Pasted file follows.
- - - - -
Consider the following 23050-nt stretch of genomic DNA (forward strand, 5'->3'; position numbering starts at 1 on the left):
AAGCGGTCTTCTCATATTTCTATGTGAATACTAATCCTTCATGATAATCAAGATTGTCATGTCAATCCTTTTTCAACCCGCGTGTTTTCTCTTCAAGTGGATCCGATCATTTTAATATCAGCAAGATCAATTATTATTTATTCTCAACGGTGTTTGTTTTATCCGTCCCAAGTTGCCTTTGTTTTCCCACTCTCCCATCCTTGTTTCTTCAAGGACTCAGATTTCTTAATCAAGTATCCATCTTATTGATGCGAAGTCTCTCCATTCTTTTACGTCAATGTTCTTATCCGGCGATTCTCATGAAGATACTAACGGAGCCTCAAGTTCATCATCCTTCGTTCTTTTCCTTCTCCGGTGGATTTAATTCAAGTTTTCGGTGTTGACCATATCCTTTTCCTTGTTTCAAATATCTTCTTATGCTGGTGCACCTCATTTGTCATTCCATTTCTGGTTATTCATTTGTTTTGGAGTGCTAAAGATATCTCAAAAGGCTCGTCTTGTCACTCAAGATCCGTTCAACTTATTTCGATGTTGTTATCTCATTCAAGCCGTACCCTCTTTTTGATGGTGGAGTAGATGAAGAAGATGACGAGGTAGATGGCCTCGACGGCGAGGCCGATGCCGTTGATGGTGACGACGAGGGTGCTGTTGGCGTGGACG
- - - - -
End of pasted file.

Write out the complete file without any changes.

Consider the following 23050-nt stretch of genomic DNA (forward strand, 5'->3'; position numbering starts at 1 on the left):
AAGCGGTCTTCTCATATTTCTATGTGAATACTAATCCTTCATGATAATCAAGATTGTCATGTCAATCCTTTTTCAACCCGCGTGTTTTCTCTTCAAGTGGATCCGATCATTTTAATATCAGCAAGATCAATTATTATTTATTCTCAACGGTGTTTGTTTTATCCGTCCCAAGTTGCCTTTGTTTTCCCACTCTCCCATCCTTGTTTCTTCAAGGACTCAGATTTCTTAATCAAGTATCCATCTTATTGATGCGAAGTCTCTCCATTCTTTTACGTCAATGTTCTTATCCGGCGATTCTCATGAAGATACTAACGGAGCCTCAAGTTCATCATCCTTCGTTCTTTTCCTTCTCCGGTGGATTTAATTCAAGTTTTCGGTGTTGACCATATCCTTTTCCTTGTTTCAAATATCTTCTTATGCTGGTGCACCTCATTTGTCATTCCATTTCTGGTTATTCATTTGTTTTGGAGTGCTAAAGATATCTCAAAAGGCTCGTCTTGTCACTCAAGATCCGTTCAACTTATTTCGATGTTGTTATCTCATTCAAGCCGTACCCTCTTTTTGATGGTGGAGTAGATGAAGAAGATGACGAGGTAGATGGCCTCGACGGCGAGGCCGATGCCGTTGATGGTGACGACGAGGGTGCTGTTGGCGTGGACG